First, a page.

Americans are feeling more confident about the U.S. economy, according to a new poll released Tuesday.

December marks the most positive month for consumer attitudes since June before worries of Europe’s mounting debt crisis and political debates about the debt ceiling, however confidence still remains low compared to levels seen from January through March, according to a Gallup poll.

The index reading of -38 is around 10 percentage points lower than what the poll found for the past two Decembers which averaged to be -28 in 2010 and -27 in 2009, but this year’s index for December is 21 points higher than December 2008 when the reading was at -59.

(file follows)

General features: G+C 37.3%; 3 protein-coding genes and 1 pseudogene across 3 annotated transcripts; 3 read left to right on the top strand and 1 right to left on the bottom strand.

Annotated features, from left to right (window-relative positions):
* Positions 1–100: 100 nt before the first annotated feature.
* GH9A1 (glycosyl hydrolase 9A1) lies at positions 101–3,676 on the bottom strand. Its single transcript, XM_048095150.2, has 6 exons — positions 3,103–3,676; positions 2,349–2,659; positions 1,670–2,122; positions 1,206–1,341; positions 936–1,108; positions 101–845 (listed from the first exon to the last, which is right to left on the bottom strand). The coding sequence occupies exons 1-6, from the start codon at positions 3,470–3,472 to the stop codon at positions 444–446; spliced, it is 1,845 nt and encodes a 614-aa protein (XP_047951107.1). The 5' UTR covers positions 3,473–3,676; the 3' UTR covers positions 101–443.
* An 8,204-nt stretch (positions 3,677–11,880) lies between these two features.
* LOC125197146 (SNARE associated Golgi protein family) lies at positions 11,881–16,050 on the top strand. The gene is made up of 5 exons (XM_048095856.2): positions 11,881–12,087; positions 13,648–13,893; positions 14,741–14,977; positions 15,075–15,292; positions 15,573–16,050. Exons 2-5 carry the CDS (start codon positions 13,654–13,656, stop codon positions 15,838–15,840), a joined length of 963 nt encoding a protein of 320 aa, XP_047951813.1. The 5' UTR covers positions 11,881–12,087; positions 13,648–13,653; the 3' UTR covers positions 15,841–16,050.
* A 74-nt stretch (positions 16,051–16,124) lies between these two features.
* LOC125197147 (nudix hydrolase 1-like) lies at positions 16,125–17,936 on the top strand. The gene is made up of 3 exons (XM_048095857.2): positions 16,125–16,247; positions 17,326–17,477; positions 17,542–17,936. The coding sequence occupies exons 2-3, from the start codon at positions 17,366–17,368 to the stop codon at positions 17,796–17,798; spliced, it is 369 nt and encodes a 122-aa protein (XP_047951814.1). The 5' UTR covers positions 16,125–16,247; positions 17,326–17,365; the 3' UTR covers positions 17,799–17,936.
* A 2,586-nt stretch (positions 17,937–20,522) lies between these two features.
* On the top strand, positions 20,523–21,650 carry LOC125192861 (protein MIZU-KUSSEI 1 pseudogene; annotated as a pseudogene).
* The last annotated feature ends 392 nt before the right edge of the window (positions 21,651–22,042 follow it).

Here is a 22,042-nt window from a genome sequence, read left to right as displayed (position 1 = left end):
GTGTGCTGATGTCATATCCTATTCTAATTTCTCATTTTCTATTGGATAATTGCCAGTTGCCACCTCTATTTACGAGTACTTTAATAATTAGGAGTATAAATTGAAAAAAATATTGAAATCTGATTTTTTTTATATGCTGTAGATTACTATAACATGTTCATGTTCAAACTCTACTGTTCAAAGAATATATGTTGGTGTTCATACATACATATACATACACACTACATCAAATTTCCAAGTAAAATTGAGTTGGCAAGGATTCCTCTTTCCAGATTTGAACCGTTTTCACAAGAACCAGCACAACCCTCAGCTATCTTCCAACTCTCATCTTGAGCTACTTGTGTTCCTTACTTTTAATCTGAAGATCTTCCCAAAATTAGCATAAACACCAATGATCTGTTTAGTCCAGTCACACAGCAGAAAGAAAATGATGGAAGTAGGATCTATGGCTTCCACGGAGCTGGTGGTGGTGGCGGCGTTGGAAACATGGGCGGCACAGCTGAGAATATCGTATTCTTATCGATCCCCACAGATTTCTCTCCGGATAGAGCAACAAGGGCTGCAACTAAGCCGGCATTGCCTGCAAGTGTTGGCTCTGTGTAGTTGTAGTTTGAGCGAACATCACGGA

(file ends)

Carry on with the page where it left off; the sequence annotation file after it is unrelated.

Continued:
American perceptions of current economic conditions and economic outlook have both improved compared to last month when the index was at -45, according to the poll.

The index is derived from the average of two parts of consumers’ psychology: The nation’s ratings for current economic conditions and Americans’ perceptions of whether the economy will be better or worse. The index has a maximum of +100, if all Americans say the economy is excellent and improving, and a minimum of -100 when all Americans see the economy as poor or deteriorating.

The index for December 2011 is also the largest monthly increase in economic confidence reported since May, and Gallup said that these gains of increased public optimism may be a sign of further confidence improvements to come in 2012.